The best way to plan for these issues, besides building more and better infrastructure, is to have diverse outlets of energy production. The current administration and others in Washington, D.C. want to eliminate oil, natural gas and coal production.

We learned this past week solar and wind energy alone are not going to cut it.  During a normal summer, wind can provide around 60 percent of the power for the state of Texas, but during a harsh winter, it’s a different matter.

Utilities are going north and using coal powered electricity to power up the Southern Plains states. It’s a mess. I’ve been visiting with people from the South. They’re going to remember this storm for a long time, and it’s not even over yet. A coal train from Wyoming looks really good right now.

And, as one person put it yesterday, “There’s not many Texans supporting the Green New Deal this week.”

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Dennis Sun: Rural Broadband, Like Rural Electricity Was, Is Overdue In Rural Areas

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Dennis Sun
Publisher, Wyoming Livestock Roundup

Living in rural areas does have its advantages and adds to quality of life, but one has to realize that there are some shortfalls. Some have no choices, as their businesses are located on a farm or ranch.

Lately, as we see more and more people moving to our part of the country from back east or California, a year later we hear how the romance of living out in God’s country seems diminished. Not receiving the mail daily or a newspaper on Sunday is hard to deal with and what to do with the garbage is a pain – no more of “out of sight, out of mind.”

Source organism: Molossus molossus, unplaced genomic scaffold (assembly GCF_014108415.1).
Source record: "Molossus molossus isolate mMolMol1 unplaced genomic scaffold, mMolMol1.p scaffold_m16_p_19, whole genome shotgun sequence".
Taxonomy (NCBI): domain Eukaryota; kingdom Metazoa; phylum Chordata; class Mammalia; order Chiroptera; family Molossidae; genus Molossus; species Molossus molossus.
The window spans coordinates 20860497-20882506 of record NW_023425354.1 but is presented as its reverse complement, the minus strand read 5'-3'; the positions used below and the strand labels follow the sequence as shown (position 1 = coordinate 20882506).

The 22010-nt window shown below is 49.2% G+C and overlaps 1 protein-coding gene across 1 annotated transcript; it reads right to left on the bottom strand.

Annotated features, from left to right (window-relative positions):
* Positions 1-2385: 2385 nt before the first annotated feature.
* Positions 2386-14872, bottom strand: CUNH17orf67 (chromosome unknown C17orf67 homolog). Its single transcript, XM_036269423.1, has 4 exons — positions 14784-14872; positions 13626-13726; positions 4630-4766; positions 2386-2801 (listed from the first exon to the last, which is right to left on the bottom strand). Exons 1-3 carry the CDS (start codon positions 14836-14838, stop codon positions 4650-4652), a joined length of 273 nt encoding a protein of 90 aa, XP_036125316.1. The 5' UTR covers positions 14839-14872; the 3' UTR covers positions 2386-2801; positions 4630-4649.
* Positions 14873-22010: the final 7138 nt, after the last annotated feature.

As you visit with people who have moved out here for a year or so, they tell of their experiences dealing of “living in the wild.” From not having a snow plow or plowing out the road a couple times a day to erratic cell service, these are huge issues to them.

The people who have been here over a year all have a common complaint, everybody in the family wants to come out and visit in the summer, even family relatives they don’t know. Unless they put their foot down, their summers were spent cooking, washing bedding and entertaining relatives.

One issue binding most rural people is internet service – high speed internet service. In the last couple of years, there has been some movement to help with rural internet service.

The U.S. Department of Agriculture (USDA) during the Trump administration had huge grants to get internet service into rural areas. The Wyoming Business Council also has a broadband manager and established a program get broadband to rural areas.

Let’s face it, in the Intermountain West and Great Plains areas, we really have huge rural areas. If internet companies could make a profit supplying these areas with coverage, they would already be there. FedEx and United Parcel Service, I’m told, lose money servicing our area. That means we have to get creative to find the funds.

A couple years ago, during the Economically Needed Diversity Options for Wyoming (ENDOW) planning, rural connectivity was the number one issue for the agricultural committee, and we also now realize the importance of connectivity through the pandemic. In fact, some others on the ENDOW Committee didn’t want anyone on the ag committee to bring the issue to light, as they thought it would hinder businesses wanting to move to Wyoming.

Some 75 years ago, ranchers and farmers had the same issues over electricity as we do currently with internet service, and we fixed that problem with Rural Electric Cooperatives, didn’t we?  It was developed by using low interest government loans.

We realize establishing good, affordable rural connectivity will attract others to move into rural areas, which may cost counties more to service rural areas and may bring on more subdivision in rural areas.

 I think it is possible to control the added costs and to protect farms and ranches so they are able to provide food and fiber for all of us while also having affordable broadband, we just have to make it a priority and that today is the biggest stumbling block.